The BMJ Today: Tobacco, tennis, and “unmitigated quackery”

cigarettes_darkAn investigation by The BMJ into attempts by big tobacco to prevent the introduction of plain packaging of cigarettes has revealed that MPs and peers accepted gifts from the tobacco industry, including tickets to the men’s final at Wimbledon and the opera at Glyndebourne. Jonathan Gornall’s article showed that 38 MPs received a total of £60,000 of industry hospitality between the time when changes were first mooted in 2010 and the vote this year.

Examples included the Conservative peer Lord Naseby, who moved the amendment designed to scupper the government’s plans, and who went to the O2 Arena in London in June last year for the first night of the Eagles’ long awaited UK comeback tour, as a guest of Japan Tobacco International (JTI).

MPs and peers declared the gifts in the register of interests, but Gornall said that some of the declarations were not as transparent as they might be, since 15 MPs listed Japan Tobacco International, only as JTI, giving the casual reader no clue to the nature of the business.

edzard_ernstElsewhere in The BMJ, Edzard Ernst, who is the subject of this week’s BMJ Confidential, says that the change which has had the biggest effect on his field of complementary medicine—and an entirely negative one—was the intervention of Prince Charles, whom he describes as “the self proclaimed ‘enemy of the enlightenment’ who advocates ‘integrated medicine’ for the NHS that, for the most part, is unmitigated quackery.”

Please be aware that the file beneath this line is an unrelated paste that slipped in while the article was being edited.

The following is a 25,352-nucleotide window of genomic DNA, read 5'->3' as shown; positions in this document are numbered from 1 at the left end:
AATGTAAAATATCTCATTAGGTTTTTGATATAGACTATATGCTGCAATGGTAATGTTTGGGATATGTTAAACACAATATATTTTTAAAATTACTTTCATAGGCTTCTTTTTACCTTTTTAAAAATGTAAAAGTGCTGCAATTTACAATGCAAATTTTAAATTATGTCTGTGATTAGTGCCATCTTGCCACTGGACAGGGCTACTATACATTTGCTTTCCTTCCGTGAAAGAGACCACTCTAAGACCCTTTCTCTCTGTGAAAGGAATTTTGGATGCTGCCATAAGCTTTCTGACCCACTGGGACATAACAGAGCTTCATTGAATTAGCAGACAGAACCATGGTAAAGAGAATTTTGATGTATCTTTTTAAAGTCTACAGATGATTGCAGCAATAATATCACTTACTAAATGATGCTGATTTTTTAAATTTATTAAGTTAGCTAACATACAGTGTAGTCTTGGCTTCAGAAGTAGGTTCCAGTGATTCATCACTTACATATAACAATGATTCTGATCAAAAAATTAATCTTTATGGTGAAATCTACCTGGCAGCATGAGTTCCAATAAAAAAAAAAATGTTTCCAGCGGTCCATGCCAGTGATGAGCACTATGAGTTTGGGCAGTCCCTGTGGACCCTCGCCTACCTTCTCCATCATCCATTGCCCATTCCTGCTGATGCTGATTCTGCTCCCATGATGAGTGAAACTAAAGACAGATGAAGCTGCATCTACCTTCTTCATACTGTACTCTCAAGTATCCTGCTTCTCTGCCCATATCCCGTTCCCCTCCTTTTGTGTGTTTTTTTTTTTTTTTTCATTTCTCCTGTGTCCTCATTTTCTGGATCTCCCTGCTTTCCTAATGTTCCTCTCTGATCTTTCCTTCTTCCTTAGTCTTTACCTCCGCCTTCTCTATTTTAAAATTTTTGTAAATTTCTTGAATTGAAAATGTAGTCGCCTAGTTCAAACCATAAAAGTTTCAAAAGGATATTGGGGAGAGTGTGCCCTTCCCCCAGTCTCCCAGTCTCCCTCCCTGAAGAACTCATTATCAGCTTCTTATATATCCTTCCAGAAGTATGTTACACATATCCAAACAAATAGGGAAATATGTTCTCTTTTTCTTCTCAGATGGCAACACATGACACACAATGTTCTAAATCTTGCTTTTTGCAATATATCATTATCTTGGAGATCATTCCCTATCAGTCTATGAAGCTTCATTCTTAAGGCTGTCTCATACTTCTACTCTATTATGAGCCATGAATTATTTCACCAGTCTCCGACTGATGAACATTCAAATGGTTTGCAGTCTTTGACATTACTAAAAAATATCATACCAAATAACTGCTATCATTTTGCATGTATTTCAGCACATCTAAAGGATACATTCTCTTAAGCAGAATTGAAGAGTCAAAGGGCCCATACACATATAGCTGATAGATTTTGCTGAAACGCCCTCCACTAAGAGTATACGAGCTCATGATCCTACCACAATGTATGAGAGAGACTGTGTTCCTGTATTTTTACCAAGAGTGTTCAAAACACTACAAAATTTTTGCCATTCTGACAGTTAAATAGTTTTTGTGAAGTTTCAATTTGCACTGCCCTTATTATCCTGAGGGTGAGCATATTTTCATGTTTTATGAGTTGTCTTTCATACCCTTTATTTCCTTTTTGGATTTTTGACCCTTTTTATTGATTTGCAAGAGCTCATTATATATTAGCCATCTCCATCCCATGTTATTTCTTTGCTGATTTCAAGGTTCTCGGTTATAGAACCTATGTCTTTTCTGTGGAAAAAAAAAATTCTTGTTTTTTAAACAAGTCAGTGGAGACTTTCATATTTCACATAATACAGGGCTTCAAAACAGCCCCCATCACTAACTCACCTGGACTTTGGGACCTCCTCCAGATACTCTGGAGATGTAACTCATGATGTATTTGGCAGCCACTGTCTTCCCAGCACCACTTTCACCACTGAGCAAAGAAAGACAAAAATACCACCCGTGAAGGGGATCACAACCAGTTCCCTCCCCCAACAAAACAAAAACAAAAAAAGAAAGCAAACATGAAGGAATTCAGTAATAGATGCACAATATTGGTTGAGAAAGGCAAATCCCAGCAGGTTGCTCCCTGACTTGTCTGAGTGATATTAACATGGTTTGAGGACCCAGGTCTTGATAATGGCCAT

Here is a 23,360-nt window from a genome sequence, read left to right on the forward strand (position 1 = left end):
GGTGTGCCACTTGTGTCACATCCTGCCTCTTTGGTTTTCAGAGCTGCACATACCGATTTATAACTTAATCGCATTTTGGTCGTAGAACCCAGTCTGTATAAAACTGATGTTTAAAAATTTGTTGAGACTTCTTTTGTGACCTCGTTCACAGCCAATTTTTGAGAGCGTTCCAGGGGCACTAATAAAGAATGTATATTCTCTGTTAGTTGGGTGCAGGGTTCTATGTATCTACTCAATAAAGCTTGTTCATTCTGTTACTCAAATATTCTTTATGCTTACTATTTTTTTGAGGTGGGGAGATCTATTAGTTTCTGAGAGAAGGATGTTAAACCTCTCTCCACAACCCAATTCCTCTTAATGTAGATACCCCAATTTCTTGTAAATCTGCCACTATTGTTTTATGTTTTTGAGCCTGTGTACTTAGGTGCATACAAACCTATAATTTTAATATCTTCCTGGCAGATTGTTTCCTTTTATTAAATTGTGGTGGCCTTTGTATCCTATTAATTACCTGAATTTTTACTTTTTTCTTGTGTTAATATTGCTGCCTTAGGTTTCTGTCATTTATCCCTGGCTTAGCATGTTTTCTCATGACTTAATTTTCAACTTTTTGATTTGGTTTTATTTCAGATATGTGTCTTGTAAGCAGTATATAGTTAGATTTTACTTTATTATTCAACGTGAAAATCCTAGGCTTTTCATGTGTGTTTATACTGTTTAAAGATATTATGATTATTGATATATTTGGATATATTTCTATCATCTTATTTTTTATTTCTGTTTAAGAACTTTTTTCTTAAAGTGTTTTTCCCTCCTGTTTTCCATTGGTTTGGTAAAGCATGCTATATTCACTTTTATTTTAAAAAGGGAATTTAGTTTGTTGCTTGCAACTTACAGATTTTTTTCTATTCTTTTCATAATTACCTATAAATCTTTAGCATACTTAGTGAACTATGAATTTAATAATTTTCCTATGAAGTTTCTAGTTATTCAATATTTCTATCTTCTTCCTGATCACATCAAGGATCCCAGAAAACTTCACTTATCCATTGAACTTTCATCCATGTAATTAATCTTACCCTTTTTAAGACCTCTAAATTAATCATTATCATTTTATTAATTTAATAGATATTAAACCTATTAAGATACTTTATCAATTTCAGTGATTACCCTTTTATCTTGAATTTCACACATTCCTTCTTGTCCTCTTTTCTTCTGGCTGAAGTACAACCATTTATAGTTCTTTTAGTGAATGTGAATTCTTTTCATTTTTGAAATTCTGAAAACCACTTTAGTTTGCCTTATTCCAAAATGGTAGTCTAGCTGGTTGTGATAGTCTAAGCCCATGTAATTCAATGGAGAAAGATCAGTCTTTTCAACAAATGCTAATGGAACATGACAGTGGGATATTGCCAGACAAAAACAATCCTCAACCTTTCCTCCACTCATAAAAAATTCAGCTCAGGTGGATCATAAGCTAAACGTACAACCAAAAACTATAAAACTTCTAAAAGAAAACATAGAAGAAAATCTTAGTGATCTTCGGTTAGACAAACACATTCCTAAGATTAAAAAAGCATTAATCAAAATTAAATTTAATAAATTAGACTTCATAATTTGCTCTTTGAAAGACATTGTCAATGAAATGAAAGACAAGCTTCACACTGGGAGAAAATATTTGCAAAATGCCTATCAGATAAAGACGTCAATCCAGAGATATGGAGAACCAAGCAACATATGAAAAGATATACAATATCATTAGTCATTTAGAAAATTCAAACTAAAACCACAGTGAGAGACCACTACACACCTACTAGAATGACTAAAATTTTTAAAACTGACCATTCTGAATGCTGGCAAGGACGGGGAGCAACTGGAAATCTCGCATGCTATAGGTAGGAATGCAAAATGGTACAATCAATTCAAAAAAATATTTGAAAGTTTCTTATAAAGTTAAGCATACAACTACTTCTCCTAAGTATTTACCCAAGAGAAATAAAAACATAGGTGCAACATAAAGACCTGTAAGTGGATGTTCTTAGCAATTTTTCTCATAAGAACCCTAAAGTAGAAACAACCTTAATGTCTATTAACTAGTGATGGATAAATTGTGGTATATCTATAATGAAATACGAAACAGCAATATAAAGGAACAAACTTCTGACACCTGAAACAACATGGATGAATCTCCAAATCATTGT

• Prince Charles also pops up in the news section. A news story by Zosia Kmietowicz, shows how Prince Charles’ influence delayed the regulation of herbal medicines. Letters between the heir to the throne and government ministers, published last week, revealed that the prince wrote to Tony Blair in February 2005 about the European Union’s Directive on Herbal Medicines, claiming that it was having “a deleterious effect on complementary medicine sector in this country by effectively outlawing the use of certain herbal extracts.”

At the end of March 2005 Blair replied to Prince Charles’s letter, thanking him for the “sensible and constructive” contacts. Blair said that he agreed that the “implementation as it is currently planned is crazy.” He added, “We can do quite a lot here: we will delay the implementation for all existing products to 2011.”

Blair also promised Prince Charles that the government would consult the prince’s contacts because “we simply cannot have burdensome regulations here.” In the end the United Kingdom allowed products that would have been banned under the EU directive to remain on the shelves for many years by circumventing the rules.

Annabel Ferriman, Senior News Editor, The BMJ.